Mixed benefits from new Business Rates

Although most businesses in the North are expecting to benefit from the 2017 business premises revaluation, it seems that some will suffer. Local business Knight’s of Hornsea is one of the worst affected in our town.
Having received their 2017/18 rates bill, owners Steve, Louize and Joan have been left bereft by the massive hike in the rateable value of their property in Newbegin.
Only built in 2014 by Kemp Property, the property didn’t exist at the time of the last revaluation and is therefore only one of a handful of business premises in Hornsea affected by the scheme; the majority of whose premises have now fallen below the new threshold.
So, although the government promised to raise the threshold for small businesses paying business rates from £12,000 to £15,000 – Knight’s was previously on the cusp at £12,000 – and thus removing around 600,000 small businesses https://www.viagrapascherfr.com/sildenafil-moins-cher-yvelines/ from paying business rates altogether, Knight’s premises are one of the minority that has in fact risen; its new rateable value of £19,500.
During its recent budget, the government announced a cap on rates increases of £50 per month, which will apply to Knight’s.
Speaking to Hornsea Community News, one of the owners said, “We are devastated to find ourselves in this position. Our business occupies just 124 sq m but it is the way in which the rateable value is calculated that affects us so badly. A larger business in this town similar to our own, occupying premises almost twice the size, remains at rateable value of £12,000 and will for 2017/18 pay no business rates whatsoever, dropping below the new threshold, whilst our own has gone up!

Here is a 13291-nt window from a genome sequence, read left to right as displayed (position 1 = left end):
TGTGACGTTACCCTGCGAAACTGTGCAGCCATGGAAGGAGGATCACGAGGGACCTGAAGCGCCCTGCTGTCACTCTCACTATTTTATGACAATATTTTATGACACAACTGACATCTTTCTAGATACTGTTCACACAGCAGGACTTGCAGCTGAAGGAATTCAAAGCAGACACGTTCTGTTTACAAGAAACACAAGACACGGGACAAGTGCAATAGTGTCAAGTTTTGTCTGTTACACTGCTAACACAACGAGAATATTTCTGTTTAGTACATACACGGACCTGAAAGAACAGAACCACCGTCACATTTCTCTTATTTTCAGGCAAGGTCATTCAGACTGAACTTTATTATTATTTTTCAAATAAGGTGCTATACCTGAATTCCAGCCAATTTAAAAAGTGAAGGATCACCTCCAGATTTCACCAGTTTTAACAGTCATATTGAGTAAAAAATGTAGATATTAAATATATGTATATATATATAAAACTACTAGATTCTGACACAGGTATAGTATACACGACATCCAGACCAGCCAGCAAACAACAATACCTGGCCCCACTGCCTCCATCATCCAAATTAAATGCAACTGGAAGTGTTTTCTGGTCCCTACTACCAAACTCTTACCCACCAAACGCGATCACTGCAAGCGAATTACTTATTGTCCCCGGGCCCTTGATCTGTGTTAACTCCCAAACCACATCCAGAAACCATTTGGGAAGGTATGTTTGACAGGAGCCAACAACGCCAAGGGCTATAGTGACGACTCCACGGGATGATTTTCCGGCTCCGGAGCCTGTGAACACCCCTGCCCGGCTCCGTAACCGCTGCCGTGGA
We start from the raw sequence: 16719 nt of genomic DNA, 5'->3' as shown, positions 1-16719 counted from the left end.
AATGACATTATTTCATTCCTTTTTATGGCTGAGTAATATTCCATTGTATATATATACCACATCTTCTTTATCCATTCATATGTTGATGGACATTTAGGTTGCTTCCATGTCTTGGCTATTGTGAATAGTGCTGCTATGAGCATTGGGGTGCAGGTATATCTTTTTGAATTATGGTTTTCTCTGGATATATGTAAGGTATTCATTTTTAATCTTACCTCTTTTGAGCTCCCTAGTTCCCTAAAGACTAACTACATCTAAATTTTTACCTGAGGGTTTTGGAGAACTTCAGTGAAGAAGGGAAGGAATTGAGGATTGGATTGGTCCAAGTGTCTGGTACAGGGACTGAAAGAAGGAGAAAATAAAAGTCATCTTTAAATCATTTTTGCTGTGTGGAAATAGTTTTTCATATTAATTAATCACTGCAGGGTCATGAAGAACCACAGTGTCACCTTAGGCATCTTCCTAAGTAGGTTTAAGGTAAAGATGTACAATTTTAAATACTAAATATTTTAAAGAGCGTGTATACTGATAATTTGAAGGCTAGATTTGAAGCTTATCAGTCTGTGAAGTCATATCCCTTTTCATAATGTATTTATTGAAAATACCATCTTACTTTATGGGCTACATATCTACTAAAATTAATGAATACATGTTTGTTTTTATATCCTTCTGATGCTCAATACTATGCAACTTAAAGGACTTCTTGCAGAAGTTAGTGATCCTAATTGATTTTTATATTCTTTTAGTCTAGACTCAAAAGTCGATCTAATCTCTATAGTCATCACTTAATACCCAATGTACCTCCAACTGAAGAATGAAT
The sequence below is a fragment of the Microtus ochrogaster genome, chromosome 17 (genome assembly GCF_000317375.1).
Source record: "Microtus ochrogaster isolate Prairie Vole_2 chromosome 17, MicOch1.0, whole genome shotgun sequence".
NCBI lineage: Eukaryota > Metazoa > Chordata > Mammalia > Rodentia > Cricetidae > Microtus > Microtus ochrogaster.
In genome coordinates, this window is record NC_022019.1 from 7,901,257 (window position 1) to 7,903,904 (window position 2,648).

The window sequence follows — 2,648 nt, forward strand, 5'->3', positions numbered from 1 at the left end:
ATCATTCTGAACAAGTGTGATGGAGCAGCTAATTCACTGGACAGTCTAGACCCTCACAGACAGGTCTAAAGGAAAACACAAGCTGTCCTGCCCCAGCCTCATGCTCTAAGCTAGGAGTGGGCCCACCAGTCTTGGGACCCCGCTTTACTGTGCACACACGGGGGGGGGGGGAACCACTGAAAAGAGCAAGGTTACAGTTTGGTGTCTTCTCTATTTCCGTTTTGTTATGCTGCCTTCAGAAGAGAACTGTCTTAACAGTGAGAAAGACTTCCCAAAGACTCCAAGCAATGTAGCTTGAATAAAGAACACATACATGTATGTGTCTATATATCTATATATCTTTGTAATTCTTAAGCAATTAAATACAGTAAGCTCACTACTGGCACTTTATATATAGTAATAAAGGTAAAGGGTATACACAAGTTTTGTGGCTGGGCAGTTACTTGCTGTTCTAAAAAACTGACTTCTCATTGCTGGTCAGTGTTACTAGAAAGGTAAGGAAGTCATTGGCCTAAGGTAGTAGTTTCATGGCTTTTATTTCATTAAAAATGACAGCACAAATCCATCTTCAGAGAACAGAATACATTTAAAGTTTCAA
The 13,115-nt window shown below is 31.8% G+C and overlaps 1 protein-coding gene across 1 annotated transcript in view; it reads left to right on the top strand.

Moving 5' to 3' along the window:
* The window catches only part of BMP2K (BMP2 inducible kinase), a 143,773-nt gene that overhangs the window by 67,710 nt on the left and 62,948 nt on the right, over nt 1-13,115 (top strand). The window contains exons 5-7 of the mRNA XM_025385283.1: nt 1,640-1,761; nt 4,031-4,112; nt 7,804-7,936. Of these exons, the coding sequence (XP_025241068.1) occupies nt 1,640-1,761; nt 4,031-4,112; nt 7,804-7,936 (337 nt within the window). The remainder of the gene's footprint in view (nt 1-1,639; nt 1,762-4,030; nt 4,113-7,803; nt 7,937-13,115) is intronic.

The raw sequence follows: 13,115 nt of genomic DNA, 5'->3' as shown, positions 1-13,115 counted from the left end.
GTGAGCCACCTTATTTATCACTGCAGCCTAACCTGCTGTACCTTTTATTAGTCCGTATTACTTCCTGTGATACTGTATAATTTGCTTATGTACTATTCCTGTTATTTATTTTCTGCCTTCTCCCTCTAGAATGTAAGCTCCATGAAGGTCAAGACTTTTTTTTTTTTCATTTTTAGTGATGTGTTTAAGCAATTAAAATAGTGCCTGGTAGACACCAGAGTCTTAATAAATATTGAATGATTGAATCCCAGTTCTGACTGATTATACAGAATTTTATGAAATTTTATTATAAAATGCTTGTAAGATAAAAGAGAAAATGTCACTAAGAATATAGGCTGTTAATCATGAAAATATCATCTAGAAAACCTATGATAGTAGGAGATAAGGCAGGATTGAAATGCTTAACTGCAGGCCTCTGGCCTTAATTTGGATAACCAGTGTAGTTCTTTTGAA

It’s all to do with zoning and potential rental on the open market, and although our premises are not huge, we’ve been identified as having just three zones whereas many other premises have several zones, including free areas, which means that overall their premises remain or fall under the new threshold.
Another influencing factor is how the premises are classified – public houses are turnover-based rated, not by size and zones as ours.
It is extremely unfair that our small business, through absolutely no fault of its own, is to be put into the position whereby we will be many thousands of pounds worse off than our competitors before we even open our doors to trade. It leaves a bitter taste in our mouths. We have developed a successful business, helping to bring life to the town centre and employment to Hornsea, only to have bureaucracy thwart us.
We have undertaken many routes to resolve the matter; we have spoken with the Valuation Office to appeal this decision, contacted Graham Stuart MP and signed up with a dedicated rates revaluation bureau. Our landlord, Kemp Property has kindly stepped in alongside to help us too. We will fight this tooth and nail because it’s not just about 2017/18 but the future of the premises for many years to come.”

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